|50% Down for new work.|
...except when your client doesn't pay that way
| 10:26 pm on Nov 13, 2008 (gmt 0)|
How do you handle situations where you're dealing with either a government entity, or a huge corporation, who basically says "we pay on a P.O...30 day net"? So while you normally expect 50% down from your new business, with certain clients, usually the larger ones, you're playing by their rules?
At what point does the tide shift to the extent that YOU have the power to determine the terms, not them? EVER? Because I have had a spate of clients in '08 that are 30 day net, 45 day net, or whatever, and it's been a frustrating year of naming the terms in the proposal (50%, 25%, 25%) and then having the client say "We'd liek to move ahead, but we can't pay up front"
It's nice to have work, but I think I have wound up worse off because it feels like I am working hour after hour for money that is 60 days away.
| 10:31 pm on Nov 13, 2008 (gmt 0)|
|At what point does the tide shift to the extent that YOU have the power to determine the terms, not them? |
When you get big enough to be able to say no to the work. Just like in any negotiation, you are accepting their terms because you need them more than they need you.
In a few cases, like government work, they may never be able to bend the rules no matter how much they want to work with you. So it's just a matter of deciding if you want that work or not.
| 12:30 am on Nov 14, 2008 (gmt 0)|
Even when I got started in 2001, we had a policy of asking for payment up front. I know it sounds crazy for a start up, but it just worked. Somehow.
Once or twice it's been an issue. Once with a large university on the West Coast, but we knew they would pay. If clients have insist on 30 days net, we will split the difference and go for 15 days. But it still means that they pay before we deliver, we just send the invoice out 15 days early. Some of these were Fortune 500s.
In our years of business we have never not been paid for a project or relationship. That's really nice.
Sometimes it's worth pushing the client a bit. Often just pushing out the milestones a bit to make space for the invoicing will work. If they really want to work with you, nothing is written in stone.
| 11:15 am on Nov 14, 2008 (gmt 0)|
The tide turns in your favour when you can say no.
| 11:40 am on Nov 14, 2008 (gmt 0)|
yeah...thanks for the insight. I hope I am getting close to that day..end of the year is always slow for me. So it's hard to say no when you need to pay expenses, and hence, you end up acquiescing to their terms.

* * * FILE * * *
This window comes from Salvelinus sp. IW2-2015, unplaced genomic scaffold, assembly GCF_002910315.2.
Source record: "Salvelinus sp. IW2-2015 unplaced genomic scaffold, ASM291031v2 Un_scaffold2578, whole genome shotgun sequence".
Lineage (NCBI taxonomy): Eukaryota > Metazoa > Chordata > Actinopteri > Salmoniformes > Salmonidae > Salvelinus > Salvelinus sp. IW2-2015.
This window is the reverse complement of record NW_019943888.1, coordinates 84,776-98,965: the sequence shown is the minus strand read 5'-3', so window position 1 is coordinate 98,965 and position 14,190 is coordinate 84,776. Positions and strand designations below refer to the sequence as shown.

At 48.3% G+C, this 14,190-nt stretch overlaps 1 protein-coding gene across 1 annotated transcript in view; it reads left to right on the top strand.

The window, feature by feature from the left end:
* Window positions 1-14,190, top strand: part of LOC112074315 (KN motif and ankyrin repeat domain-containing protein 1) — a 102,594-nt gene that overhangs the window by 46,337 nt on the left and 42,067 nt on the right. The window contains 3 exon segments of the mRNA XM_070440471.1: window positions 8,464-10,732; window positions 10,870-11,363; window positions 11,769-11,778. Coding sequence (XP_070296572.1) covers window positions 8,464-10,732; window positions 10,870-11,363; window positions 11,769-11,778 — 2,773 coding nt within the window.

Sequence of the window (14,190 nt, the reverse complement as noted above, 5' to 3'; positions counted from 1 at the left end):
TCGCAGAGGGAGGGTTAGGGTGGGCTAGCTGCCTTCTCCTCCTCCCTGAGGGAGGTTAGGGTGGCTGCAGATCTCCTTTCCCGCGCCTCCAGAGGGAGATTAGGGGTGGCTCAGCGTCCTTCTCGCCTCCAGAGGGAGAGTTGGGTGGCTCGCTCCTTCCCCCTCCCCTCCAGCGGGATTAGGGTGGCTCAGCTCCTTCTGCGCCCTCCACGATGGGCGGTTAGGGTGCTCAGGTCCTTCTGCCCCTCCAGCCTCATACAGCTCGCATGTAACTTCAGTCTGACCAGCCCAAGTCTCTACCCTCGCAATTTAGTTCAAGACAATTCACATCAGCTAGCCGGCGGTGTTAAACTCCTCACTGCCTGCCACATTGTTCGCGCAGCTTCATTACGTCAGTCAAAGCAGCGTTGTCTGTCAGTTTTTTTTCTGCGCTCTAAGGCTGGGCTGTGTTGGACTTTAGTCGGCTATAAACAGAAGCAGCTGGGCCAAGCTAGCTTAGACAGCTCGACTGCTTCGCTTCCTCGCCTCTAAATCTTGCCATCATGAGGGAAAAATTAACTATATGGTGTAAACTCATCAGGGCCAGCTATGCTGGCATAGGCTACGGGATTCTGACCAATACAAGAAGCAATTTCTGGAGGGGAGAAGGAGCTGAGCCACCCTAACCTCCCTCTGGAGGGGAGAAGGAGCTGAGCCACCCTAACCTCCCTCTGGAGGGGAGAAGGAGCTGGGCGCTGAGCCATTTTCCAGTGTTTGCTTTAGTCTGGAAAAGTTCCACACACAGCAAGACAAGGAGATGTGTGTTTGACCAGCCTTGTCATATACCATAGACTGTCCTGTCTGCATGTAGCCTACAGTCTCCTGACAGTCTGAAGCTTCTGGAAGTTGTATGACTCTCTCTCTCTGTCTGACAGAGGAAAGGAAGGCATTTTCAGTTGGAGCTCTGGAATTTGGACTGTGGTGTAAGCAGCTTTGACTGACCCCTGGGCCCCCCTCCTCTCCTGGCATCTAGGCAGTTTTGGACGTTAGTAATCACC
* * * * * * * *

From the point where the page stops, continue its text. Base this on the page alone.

| 3:58 pm on Nov 14, 2008 (gmt 0)|
Personally I wouldn't be too concerned extending credit to government agencies and large enterprises so long as I know exactly who to ask for in the payment department. You should be able to sort that out before signing on the dotted line. You can of course inflate your bill in order to pay for the cash flow funding though. Only fair that they pay a few percent extra when they are using you to fund their business.
| 3:59 pm on Nov 14, 2008 (gmt 0)|
You might try a different pricing structure for part pre-payment customers and pay at the end customers to reflect the extra risk involved with bad debts. That way they have an incentive to pay part up front.
[edited by: Jack_Hughes at 4:00 pm (utc) on Nov. 14, 2008]
| 4:19 pm on Nov 14, 2008 (gmt 0)|
|You might try a different pricing structure for part pre-payment customers and pay at the end customers to reflect the extra risk involved with bad debts. That way they have an incentive to pay part up front. |
One company we work with has gone to such a pricing structure. We know and trust them and have worked with them on many aspects of our website. They now give us 10% off invoice if we pay up front, 5% if we pay 50% up front, and then normal terms if we so desire. It's a nice incentive -- when we know we are going to have the work done, when we must have the work done, why not get 10% off? We'd have to pay in the end, so if we cut the check at the start, they drop 10% and then there is no more hassle or negotiation. They stick to the original estimate as a result and everyone goes home a winner.
| 4:21 pm on Nov 14, 2008 (gmt 0)|
If you don't get your 50% down-payment, you need to get a well written and signed contract showing the conditions of your entitlement to the payment at a future date.
Government agencies and the like have budgets to balance like everyone else and if they decide the pull the plug, you will need to fight to get what you are owed for the work done to that point.
The previous point from Jack_Hughes about charging them for the cost of cashflow is a good one. You can even factor the payment to a third party who will pay you now and then chase the company for payment. Just add the costs of the company to your bill.
| 4:25 pm on Nov 14, 2008 (gmt 0)|
Also note that government agencies and some large companies have very strict budgets. For budget reasons, they may either need to use up their money by the end of their fiscal year (or quarter) or they lose it, or they may have blown the current budget and won't have any funding until the next fiscal cycle, either of which may affect their timing for payments.
So far, we've never had a problem getting paid (eventually) by our government clients. In a few cases, they retroactively added some additional hoops for us to jump through to get paid. Sometimes we jumped through the hoops, sometimes we told them to remove the hoops if they wanted the finished product.
One good things (although it can also be a double-edged sword) is that the bureaucracy created in government and large companies means that there is almost always a higher-up person to whom you can take any complaints about billing.